Over the past year, the coronavirus pandemic has demonstrated the value of science to the whole world – not just to track the spread of a deadly virus and find ways to stop it, but also to provide a rational method of understanding a terrifying one To provide unknowns.
For some scientists, the pandemic has been linked with silver linings that offer unexpected research opportunities that they would otherwise not have had. For others, it has made their job more difficult than ever. Laboratories, like many offices, have closed and the ongoing experiments have been ruined. Young academics who were already having difficulties obtaining scholarships and tenure-track positions had to postpone their plans. Some, including those who have difficulty caring for their children or parents, have given up their plans completely.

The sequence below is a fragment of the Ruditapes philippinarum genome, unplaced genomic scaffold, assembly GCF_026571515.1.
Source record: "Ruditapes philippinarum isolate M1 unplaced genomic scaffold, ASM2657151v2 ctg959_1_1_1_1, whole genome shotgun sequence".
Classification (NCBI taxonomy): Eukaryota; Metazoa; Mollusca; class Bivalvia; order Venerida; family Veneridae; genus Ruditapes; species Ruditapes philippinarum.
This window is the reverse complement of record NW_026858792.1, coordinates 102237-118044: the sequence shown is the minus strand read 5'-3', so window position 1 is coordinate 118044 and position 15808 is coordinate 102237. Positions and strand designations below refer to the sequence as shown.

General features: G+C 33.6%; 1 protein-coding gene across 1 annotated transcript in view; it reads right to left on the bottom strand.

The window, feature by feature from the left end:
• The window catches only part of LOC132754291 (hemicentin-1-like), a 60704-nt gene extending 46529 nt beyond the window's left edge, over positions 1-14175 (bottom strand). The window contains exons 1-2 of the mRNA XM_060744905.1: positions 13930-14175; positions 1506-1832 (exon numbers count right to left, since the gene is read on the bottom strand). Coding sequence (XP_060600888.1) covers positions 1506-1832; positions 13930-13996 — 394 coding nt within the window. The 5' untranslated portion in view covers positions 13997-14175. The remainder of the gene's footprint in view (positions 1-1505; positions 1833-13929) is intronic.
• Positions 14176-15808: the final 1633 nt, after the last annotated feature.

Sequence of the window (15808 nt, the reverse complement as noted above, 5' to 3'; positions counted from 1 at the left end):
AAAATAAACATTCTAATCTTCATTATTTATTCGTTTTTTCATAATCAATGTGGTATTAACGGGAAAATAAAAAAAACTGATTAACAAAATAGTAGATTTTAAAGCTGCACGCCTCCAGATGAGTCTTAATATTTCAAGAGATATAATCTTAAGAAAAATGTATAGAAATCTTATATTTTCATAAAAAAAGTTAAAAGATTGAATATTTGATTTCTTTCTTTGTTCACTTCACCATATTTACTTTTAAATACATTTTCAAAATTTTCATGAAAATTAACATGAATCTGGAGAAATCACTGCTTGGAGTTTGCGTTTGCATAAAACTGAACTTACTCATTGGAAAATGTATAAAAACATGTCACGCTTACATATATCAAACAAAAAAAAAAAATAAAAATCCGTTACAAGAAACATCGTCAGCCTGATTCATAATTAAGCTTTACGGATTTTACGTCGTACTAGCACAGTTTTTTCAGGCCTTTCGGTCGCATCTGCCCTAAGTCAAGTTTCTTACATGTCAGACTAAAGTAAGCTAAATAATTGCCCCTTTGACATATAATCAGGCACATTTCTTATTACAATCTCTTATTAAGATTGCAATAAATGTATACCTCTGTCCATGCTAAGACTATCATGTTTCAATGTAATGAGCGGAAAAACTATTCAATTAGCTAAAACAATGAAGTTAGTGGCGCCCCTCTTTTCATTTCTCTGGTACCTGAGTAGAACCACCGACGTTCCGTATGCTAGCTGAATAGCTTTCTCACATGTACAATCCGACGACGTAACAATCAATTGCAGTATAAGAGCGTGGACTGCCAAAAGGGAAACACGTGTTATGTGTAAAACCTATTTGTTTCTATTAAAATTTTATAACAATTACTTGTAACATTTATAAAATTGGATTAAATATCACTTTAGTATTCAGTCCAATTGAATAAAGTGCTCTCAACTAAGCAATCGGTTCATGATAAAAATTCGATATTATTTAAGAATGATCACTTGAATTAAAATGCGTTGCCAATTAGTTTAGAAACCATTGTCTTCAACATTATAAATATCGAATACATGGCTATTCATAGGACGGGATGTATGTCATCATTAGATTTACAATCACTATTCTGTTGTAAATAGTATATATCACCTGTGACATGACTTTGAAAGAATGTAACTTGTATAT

Are you a scientist whose work has been positively or negatively influenced by the pandemic? Did you have to shut down your lab or scrap exciting data? Or did you come across something that you otherwise wouldn’t have?
We want to hear your stories. By completing the form below, you may hear from a reporter or editor for the New York Times who wants to learn more. We will not publish any part of your submission without contacting you first.